Margaret Simons writes:

“Where’s the money going to come from to support real
reporting in this brave new media world we’re building? Anyone with
half opened ears knows this is the deepest anxiety in the news business.”

So writes New York University
journalism academic Jay Rosen on his PressThink blog.
Rosen has been one of the most important thinkers about the problems and future
of journalism for at least a decade. Now he has announced a project which I
think will provide one of the answers to the question.

Rosen has launched NewAssignment.net – a
project that relies on the insight that journalism and media are not the same
thing. Media is the business of
delivering eyeballs to advertisers. Journalism
is enmeshed with and supported by the media, but has an older and more
important purpose.

The idea is an internet-based organisation
which solicits money from the public to commission and fund journalists to
research story ideas developed and informed by the readers of the site.

The idea grows out of the
experience of Chris
Allbritton
, a former AP reporter who raised $14,500 from 342
readers of his blog, and used the money to go to Iraq and provide
them with original reporting of the war.
Rosen has previously remarked that this is similar to one of the early
newspaper business models, in which wealthy merchants grouped together to
commission correspondents to send back news from the countries where they had
business interests.

NewAssignment.net aims to combine the
strengths of citizen journalism, grounded in the principle that the audience
knows more than the journalist, with the rigour, skills and editorial standards
of the traditional newsroom.

Significantly, the development of NewAssignment.net is to be funded by a US$10,000 grant from Craig Newmark, the
man behind the free classified advertising site Craigslist. Newmark has clearly been stung into action by
claims that his business model will destroy the viability of newspapers and the
journalism they carry.

NewAssignment.net depends on an article
of faith: that there are sufficient people who care about being well informed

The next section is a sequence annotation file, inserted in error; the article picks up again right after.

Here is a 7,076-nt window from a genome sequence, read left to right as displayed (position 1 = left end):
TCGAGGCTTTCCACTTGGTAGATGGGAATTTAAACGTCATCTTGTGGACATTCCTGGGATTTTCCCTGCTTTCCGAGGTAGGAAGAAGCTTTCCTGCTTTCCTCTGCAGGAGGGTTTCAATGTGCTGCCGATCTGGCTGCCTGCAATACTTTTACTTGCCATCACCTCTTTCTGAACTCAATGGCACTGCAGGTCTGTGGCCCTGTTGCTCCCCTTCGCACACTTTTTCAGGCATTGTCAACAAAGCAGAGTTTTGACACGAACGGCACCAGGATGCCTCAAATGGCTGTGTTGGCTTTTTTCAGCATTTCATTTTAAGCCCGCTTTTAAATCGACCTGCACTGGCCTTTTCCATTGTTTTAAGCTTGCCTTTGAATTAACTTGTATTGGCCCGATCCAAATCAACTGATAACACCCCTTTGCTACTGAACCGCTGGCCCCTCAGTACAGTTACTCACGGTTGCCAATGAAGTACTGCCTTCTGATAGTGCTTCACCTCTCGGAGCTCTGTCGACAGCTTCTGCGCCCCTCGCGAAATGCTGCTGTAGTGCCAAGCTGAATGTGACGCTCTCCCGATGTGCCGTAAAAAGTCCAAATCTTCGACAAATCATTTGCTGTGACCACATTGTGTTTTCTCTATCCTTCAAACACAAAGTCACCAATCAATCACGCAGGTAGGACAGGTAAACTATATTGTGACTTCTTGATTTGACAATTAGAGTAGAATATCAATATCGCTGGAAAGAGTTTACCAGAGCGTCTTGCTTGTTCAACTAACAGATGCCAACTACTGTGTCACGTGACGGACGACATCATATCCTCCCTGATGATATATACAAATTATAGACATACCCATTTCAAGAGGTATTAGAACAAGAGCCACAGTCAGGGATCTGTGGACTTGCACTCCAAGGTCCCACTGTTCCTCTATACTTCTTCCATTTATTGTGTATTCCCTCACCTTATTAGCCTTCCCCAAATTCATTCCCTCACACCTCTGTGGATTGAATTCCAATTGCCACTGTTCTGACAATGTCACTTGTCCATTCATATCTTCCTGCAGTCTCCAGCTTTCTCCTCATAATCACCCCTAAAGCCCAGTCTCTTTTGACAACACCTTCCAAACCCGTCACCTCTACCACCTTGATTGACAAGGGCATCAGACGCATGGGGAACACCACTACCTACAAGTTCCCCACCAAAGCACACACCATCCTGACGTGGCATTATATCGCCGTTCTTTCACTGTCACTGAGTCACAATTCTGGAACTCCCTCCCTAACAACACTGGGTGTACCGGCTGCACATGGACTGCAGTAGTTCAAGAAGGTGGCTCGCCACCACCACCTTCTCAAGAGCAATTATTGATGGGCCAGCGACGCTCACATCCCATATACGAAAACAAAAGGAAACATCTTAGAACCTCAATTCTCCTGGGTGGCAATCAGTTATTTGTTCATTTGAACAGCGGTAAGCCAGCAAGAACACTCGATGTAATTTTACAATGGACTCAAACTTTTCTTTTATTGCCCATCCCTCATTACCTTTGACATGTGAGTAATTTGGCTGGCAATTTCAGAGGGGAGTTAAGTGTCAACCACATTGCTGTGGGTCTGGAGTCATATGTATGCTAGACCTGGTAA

to fund journalism without the subsidies built in to the traditional
advertising supported media model.

The interesting thing, assuming the
idea works at all, will be to see what kind of journalism people actually want. The media can be trusted to provide celebrity
gossip, sport, and “snack” up-to-the-minute news. They can also be
trusted to provide a diet of entertainment suffused with commercial messages.

But when it comes to commissioning in-depth
research, what will people want to know about? My guess is that the
internal machinations between Howard and Costello
won’t attract much funding. Politics as
spectator sport won’t get there. Politics as the issues that affect
people’s lives may well do so. Another question is whether the market
in Australia is big enough to support a local equivalent of Rosen’s
idea.
Even Rosen, an eternal optimist, does
not pretend that NewAssignment.net will be the whole of the answer to
the
question of how to support journalism in the future. It will be a
boutique
solution, or perhaps a series of boutique solutions. But he has the
funding both from Newmark and
elsewhere to develop the idea.

This is an important development. Join the debate and contribute ideas on the
ground floor at PressThink.

Peter Fray

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